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Between learning charting systems, locating supplies, and reading up on department policies, one’s orientation can be MORE than frustrating. Here are eight tips to help make your orientation a success, whether you’re a new nurse OR just changing nursing specialties.

1. Arrive Early.

Show that you are dependable and eager to get started!

2. Come prepared.

Stethoscope, hemostats, trauma sheers—whatever is needed for the area you’ll be working in, as well as your orientation book.

3. Bring Food.

I recommend things that are easy to store and don’t require a lot of prep time: such as sandwiches or protein-rich healthy snacks.

4. Take Notes.

While it’s not feasible to write down EVERYTHING the preceptor says, listen for phrases like, “With every patient we check for…” Or, “Make sure after you give this medication that you document…” You’re looking for things that you’re not familiar with and/or that are specific to the area you’re training in.

5. Be Respectful.

Your preceptor may be older or younger than you; they may have more nursing experience, or less than you. But there’s a reason the manager or nurse educator picked them to be your preceptor. Keep this in mind and follow their lead.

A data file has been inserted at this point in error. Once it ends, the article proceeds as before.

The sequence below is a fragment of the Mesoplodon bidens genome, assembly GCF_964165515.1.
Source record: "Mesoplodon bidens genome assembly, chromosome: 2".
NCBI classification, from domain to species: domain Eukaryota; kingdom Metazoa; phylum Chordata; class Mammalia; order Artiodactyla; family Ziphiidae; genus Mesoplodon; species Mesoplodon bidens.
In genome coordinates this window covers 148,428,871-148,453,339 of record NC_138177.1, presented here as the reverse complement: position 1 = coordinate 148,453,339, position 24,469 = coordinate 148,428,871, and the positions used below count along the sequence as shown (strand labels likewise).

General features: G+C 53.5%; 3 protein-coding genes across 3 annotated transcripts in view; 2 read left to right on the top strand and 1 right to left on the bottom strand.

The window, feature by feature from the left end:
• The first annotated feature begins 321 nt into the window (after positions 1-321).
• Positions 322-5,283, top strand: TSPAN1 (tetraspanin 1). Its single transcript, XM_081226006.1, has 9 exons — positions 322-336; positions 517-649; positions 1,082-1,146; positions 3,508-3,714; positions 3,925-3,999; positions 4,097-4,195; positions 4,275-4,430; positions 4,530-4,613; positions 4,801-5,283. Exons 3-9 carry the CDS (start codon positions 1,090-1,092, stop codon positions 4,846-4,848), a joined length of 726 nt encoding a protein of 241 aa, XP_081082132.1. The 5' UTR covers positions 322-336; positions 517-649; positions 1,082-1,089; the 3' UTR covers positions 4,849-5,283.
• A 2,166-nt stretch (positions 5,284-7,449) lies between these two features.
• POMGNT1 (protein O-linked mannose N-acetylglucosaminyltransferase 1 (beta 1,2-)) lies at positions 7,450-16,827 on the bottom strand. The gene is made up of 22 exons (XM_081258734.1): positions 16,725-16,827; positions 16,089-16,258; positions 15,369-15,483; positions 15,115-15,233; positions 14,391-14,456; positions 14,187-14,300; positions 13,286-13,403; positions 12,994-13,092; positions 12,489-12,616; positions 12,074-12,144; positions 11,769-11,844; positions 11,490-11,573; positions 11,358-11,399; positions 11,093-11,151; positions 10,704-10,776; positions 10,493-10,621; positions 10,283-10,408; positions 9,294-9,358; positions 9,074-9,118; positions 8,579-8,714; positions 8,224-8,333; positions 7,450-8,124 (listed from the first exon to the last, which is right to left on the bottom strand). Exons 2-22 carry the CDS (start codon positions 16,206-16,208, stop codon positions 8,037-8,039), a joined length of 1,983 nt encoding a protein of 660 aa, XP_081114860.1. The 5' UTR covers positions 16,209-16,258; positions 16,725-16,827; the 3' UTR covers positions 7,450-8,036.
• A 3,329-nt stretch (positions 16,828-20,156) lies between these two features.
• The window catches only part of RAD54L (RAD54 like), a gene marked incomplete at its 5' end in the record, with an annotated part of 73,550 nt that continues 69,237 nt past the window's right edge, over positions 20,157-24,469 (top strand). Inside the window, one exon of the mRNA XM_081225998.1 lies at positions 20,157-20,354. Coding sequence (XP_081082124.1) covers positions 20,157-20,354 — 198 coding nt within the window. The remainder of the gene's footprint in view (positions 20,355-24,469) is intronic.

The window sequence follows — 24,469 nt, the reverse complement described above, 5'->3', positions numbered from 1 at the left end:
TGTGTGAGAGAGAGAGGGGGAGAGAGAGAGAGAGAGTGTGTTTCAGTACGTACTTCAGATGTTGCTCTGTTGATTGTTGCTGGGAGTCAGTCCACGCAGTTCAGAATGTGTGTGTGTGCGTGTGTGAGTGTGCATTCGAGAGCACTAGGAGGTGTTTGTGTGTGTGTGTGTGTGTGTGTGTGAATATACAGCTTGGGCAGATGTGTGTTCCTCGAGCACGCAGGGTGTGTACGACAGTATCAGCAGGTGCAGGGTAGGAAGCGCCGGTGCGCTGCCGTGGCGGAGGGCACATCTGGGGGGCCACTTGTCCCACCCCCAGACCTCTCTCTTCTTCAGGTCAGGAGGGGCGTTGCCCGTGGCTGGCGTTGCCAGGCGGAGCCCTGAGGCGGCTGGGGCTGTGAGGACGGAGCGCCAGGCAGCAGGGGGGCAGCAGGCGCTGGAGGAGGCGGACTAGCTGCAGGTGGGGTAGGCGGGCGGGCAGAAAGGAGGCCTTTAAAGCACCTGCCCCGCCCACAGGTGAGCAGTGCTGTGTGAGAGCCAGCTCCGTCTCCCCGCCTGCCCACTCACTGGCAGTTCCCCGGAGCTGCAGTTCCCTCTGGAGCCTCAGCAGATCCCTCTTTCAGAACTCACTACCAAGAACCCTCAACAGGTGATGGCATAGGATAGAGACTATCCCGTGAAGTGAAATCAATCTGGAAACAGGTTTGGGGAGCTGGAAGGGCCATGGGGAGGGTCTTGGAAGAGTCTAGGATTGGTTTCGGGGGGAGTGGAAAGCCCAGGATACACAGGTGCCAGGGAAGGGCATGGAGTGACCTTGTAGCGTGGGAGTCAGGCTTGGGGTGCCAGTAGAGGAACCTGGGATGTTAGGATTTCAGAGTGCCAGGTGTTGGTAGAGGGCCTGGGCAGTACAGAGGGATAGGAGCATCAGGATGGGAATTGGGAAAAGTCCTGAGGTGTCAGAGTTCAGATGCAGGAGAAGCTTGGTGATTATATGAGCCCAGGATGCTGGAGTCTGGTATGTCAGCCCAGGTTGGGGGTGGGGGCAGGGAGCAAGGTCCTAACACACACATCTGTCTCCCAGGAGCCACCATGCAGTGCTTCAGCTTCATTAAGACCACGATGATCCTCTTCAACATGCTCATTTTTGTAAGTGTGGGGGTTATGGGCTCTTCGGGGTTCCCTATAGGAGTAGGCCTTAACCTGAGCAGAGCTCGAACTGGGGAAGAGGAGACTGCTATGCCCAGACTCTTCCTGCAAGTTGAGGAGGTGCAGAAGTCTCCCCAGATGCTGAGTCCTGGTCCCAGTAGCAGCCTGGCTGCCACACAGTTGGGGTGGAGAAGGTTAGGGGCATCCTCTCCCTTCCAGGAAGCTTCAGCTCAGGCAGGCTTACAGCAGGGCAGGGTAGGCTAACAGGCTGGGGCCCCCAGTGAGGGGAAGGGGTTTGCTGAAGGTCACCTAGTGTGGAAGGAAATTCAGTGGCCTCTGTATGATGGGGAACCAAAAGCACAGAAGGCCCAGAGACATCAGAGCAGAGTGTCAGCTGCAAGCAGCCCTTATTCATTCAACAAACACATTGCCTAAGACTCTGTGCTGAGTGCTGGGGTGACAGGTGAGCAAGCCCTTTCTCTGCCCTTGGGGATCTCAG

6. Ask Questions.

During your orientation if there’s anything you don’t understand, or you’re not absolutely sure about, speak up and get clarification.

7. Stay Honest.

Preceptors ask questions like, “Are you familiar with X?” Or, “Have you ever done Y?” There is no right or wrong answer; we’re just trying to determine to what extent we need to cover something. Be honest, and you’ll receive the training that you need.

8. Anticipate What’s Next.

Several weeks into your orientation you should be catching on to the swing of things AND be able to do simple tasks without being prompted by your preceptor. Do this, and you will gain their respect, and they will trust you with more!


Nancy Congleton, RN

Nancy Congleton, RN, is a Registered Nurse and author of Autopsy of the NP: Dissecting the Nursing Profession Piece by Piece, which will be released August 22, 2018. Learn more at
Nancy Congleton, RN

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